One of the lesser-known resources offered by the Modern Language Association (MLA) is its Language Map. The Language Map mines data from the 2000 and 2005 US Census to give a detailed breakdown of which languages are spoken throughout the United States.
There are several ways to use this resource. One can click on “View the Map” to see an interactive map of the United States. There is a “zoom” tool which allows users to focus on a specific area of the U.S., and a drop down menu to select a language (the default is English). What is displayed is a color-coded graphic that shows the percentage of citizens that speak the language in question in any chosen area of the country. This information is taken from the 2000 U.S. Census.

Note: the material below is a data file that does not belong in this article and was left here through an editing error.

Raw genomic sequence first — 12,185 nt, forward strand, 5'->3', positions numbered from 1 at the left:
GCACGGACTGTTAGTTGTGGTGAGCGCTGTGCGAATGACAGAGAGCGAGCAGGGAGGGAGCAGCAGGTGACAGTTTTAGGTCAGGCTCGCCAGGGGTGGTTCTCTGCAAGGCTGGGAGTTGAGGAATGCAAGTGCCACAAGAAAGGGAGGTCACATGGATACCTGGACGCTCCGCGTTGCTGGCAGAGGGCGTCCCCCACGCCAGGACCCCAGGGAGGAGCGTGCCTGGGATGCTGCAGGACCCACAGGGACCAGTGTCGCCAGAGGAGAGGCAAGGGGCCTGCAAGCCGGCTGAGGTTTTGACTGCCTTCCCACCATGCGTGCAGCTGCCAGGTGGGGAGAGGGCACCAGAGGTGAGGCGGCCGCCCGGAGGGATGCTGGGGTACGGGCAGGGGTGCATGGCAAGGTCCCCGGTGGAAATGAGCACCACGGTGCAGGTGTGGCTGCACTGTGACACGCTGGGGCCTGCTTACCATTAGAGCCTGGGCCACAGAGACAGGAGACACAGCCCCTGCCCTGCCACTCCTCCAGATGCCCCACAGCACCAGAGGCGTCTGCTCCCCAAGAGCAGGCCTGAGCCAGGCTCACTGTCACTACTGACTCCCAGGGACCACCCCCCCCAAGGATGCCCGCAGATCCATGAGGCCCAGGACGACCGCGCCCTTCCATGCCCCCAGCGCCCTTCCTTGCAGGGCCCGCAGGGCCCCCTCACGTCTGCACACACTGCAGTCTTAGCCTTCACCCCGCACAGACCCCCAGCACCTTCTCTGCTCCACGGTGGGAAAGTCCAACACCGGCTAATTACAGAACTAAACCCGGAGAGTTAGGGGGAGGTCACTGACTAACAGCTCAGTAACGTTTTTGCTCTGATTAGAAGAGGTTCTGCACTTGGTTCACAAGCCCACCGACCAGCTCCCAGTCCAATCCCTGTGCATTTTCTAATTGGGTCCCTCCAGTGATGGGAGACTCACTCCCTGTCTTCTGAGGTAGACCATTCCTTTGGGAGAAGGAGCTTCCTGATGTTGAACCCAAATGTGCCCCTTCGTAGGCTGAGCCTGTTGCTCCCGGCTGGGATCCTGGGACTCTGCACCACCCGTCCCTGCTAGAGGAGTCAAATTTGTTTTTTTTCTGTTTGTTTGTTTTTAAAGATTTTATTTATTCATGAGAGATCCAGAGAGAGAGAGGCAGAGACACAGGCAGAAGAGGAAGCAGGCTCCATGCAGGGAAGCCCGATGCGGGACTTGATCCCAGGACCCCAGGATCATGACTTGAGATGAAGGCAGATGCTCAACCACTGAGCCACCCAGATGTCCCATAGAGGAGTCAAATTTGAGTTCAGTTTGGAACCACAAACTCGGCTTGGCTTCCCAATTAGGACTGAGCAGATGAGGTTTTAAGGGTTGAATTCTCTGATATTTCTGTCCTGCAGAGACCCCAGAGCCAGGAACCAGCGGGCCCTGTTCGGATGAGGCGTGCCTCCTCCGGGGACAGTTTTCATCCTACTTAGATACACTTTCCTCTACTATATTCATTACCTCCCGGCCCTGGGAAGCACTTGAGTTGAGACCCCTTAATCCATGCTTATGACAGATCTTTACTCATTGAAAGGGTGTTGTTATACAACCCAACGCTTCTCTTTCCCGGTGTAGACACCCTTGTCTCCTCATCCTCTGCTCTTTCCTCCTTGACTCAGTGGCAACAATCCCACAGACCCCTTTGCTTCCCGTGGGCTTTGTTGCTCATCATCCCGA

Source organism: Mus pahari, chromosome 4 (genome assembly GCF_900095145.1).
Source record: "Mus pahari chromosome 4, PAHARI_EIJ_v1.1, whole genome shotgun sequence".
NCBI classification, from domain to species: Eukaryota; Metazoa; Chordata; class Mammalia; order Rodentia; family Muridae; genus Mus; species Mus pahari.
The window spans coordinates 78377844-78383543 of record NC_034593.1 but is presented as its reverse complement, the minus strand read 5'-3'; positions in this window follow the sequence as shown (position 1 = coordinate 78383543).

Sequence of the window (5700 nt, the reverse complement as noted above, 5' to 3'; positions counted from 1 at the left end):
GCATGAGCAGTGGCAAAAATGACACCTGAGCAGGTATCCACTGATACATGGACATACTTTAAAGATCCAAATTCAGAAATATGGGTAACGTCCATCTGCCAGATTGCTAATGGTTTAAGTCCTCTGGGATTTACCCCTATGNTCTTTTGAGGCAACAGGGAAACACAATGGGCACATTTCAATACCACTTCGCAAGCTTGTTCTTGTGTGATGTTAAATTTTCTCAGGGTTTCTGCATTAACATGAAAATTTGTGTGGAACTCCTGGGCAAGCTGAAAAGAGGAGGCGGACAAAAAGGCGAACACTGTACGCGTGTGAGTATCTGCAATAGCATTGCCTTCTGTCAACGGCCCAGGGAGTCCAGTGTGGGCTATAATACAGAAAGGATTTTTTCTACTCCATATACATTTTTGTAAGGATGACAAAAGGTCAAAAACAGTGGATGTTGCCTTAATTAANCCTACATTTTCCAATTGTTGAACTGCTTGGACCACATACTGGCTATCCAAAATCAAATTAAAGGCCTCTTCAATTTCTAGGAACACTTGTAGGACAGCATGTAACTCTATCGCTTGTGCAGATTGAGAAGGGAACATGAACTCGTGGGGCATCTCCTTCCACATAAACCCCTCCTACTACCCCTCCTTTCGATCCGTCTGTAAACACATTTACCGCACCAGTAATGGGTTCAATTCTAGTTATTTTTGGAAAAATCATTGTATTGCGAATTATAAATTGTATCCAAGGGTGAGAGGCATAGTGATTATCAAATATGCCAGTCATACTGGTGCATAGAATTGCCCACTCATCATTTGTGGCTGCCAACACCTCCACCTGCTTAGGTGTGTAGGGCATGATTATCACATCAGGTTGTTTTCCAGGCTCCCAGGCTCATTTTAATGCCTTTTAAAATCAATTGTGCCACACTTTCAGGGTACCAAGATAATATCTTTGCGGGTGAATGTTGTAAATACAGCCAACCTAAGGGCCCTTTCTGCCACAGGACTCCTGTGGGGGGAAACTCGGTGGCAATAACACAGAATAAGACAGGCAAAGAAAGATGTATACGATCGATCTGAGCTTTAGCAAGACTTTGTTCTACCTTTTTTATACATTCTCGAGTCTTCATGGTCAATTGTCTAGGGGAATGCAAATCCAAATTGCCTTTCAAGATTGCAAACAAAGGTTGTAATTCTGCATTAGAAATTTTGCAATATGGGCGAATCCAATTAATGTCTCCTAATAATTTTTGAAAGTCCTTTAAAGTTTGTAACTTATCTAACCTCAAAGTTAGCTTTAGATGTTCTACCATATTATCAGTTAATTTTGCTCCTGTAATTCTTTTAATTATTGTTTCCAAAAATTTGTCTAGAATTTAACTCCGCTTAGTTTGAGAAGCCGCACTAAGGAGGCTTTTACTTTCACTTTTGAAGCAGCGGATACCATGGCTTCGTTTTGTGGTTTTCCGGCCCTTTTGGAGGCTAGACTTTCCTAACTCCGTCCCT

To a lesser extent, information from the 2005 Census is used in the “Data Center” (accessible by clicking on “Create Detailed Tables” on the Language Map home page) as well as information from the 2000 Census to show demographic trends and changes in the thirty most commonly spoken languages. Using this tool, one can view as broad an area as the “Northeast” or as narrow an area as a zip-code range. The MLA also uses data collected from other its own surveys to make available informati0n on college enrollment in language courses. Survey dates range from 1958 – 2009.
An excellent resource for all kinds of information related to language demographics in the US!